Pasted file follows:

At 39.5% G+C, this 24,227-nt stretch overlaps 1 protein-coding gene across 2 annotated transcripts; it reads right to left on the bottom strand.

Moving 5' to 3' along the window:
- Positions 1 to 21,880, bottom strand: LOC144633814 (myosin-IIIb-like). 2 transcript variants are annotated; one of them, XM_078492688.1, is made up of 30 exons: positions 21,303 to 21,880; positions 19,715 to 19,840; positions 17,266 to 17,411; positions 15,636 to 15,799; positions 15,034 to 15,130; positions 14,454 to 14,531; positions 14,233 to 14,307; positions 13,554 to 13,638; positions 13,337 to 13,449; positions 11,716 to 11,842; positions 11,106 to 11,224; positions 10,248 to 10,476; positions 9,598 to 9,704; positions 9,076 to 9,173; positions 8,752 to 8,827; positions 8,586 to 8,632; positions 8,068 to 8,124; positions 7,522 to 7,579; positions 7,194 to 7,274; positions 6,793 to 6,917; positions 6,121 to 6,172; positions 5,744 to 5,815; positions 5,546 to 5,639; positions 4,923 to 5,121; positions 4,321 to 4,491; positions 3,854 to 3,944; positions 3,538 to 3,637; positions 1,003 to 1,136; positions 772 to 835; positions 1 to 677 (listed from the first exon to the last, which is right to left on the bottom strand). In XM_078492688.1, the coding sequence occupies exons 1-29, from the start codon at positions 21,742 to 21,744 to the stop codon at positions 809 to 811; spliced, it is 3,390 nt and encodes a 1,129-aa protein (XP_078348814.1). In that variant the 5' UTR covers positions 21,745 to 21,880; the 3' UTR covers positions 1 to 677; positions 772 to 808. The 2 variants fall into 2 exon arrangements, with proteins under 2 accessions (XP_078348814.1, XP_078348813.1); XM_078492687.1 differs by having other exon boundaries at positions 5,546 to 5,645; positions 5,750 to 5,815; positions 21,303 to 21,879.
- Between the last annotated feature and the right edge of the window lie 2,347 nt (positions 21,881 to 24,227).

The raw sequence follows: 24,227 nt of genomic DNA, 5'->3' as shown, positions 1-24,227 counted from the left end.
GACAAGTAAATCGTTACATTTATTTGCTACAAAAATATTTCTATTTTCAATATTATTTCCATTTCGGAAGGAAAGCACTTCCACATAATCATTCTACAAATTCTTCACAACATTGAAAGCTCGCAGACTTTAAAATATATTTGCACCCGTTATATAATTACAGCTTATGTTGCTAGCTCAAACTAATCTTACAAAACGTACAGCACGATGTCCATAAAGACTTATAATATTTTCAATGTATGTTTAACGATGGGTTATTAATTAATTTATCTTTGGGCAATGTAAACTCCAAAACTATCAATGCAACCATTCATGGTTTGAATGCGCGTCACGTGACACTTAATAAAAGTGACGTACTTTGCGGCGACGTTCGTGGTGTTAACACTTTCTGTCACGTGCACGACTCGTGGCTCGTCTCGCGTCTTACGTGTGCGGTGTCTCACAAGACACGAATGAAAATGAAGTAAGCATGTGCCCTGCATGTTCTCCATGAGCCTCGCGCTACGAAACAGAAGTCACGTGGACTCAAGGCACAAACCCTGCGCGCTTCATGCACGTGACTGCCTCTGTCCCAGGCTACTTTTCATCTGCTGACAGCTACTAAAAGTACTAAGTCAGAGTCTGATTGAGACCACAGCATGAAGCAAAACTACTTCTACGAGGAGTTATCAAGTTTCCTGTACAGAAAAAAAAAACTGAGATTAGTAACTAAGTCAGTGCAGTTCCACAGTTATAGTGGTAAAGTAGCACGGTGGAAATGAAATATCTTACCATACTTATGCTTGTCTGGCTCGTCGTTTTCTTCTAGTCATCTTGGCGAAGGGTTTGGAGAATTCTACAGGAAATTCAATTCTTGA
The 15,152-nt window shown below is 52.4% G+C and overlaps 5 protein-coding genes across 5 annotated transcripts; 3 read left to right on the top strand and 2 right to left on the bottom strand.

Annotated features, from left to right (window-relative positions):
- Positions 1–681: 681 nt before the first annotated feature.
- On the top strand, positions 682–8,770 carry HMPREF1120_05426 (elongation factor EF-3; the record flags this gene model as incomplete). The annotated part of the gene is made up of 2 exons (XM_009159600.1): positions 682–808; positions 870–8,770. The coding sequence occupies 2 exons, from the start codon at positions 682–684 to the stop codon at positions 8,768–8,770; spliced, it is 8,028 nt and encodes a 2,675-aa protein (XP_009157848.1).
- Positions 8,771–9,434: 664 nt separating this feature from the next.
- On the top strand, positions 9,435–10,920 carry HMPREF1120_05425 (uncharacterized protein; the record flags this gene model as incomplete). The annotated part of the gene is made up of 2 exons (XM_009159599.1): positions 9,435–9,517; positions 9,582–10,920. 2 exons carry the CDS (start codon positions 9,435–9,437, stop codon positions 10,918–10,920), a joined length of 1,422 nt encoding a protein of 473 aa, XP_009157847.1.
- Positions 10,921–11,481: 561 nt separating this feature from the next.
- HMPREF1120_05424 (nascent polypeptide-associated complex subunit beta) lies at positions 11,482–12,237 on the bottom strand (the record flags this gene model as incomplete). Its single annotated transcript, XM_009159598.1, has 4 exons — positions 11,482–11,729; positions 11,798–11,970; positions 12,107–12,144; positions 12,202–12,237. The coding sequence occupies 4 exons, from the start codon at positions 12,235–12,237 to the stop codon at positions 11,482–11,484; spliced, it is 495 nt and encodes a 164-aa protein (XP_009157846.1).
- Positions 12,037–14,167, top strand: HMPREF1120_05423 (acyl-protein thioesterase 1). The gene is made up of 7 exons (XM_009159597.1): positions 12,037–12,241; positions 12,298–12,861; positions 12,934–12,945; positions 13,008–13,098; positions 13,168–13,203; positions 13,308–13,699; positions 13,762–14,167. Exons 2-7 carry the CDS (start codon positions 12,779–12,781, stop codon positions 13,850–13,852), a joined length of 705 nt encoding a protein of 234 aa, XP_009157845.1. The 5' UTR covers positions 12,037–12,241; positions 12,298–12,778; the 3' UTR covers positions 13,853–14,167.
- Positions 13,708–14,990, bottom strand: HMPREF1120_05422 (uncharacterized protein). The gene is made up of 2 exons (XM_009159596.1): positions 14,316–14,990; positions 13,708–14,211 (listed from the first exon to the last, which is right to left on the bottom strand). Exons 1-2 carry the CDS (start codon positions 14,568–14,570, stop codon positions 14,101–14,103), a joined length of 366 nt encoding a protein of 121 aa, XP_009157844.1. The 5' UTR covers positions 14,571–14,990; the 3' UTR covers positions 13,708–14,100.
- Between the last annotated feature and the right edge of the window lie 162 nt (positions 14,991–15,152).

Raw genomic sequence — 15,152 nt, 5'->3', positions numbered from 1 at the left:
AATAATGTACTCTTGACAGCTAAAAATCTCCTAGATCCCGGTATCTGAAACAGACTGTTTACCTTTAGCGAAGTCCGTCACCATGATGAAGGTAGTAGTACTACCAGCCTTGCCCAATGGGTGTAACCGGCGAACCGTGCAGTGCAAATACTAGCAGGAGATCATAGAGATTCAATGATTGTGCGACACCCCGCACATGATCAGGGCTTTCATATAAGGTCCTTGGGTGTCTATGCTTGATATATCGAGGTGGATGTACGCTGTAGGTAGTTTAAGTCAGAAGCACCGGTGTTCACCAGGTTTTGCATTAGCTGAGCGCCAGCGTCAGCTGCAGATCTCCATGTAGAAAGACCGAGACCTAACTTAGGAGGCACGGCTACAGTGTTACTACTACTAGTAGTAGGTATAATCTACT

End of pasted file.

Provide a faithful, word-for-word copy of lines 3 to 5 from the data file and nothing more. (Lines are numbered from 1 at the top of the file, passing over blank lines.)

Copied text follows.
- Positions 1 to 21,880, bottom strand: LOC144633814 (myosin-IIIb-like). 2 transcript variants are annotated; one of them, XM_078492688.1, is made up of 30 exons: positions 21,303 to 21,880; positions 19,715 to 19,840; positions 17,266 to 17,411; positions 15,636 to 15,799; positions 15,034 to 15,130; positions 14,454 to 14,531; positions 14,233 to 14,307; positions 13,554 to 13,638; positions 13,337 to 13,449; positions 11,716 to 11,842; positions 11,106 to 11,224; positions 10,248 to 10,476; positions 9,598 to 9,704; positions 9,076 to 9,173; positions 8,752 to 8,827; positions 8,586 to 8,632; positions 8,068 to 8,124; positions 7,522 to 7,579; positions 7,194 to 7,274; positions 6,793 to 6,917; positions 6,121 to 6,172; positions 5,744 to 5,815; positions 5,546 to 5,639; positions 4,923 to 5,121; positions 4,321 to 4,491; positions 3,854 to 3,944; positions 3,538 to 3,637; positions 1,003 to 1,136; positions 772 to 835; positions 1 to 677 (listed from the first exon to the last, which is right to left on the bottom strand). In XM_078492688.1, the coding sequence occupies exons 1-29, from the start codon at positions 21,742 to 21,744 to the stop codon at positions 809 to 811; spliced, it is 3,390 nt and encodes a 1,129-aa protein (XP_078348814.1). In that variant the 5' UTR covers positions 21,745 to 21,880; the 3' UTR covers positions 1 to 677; positions 772 to 808. The 2 variants fall into 2 exon arrangements, with proteins under 2 accessions (XP_078348814.1, XP_078348813.1); XM_078492687.1 differs by having other exon boundaries at positions 5,546 to 5,645; positions 5,750 to 5,815; positions 21,303 to 21,879.
- Between the last annotated feature and the right edge of the window lie 2,347 nt (positions 21,881 to 24,227).

The raw sequence follows: 24,227 nt of genomic DNA, 5'->3' as shown, positions 1-24,227 counted from the left end.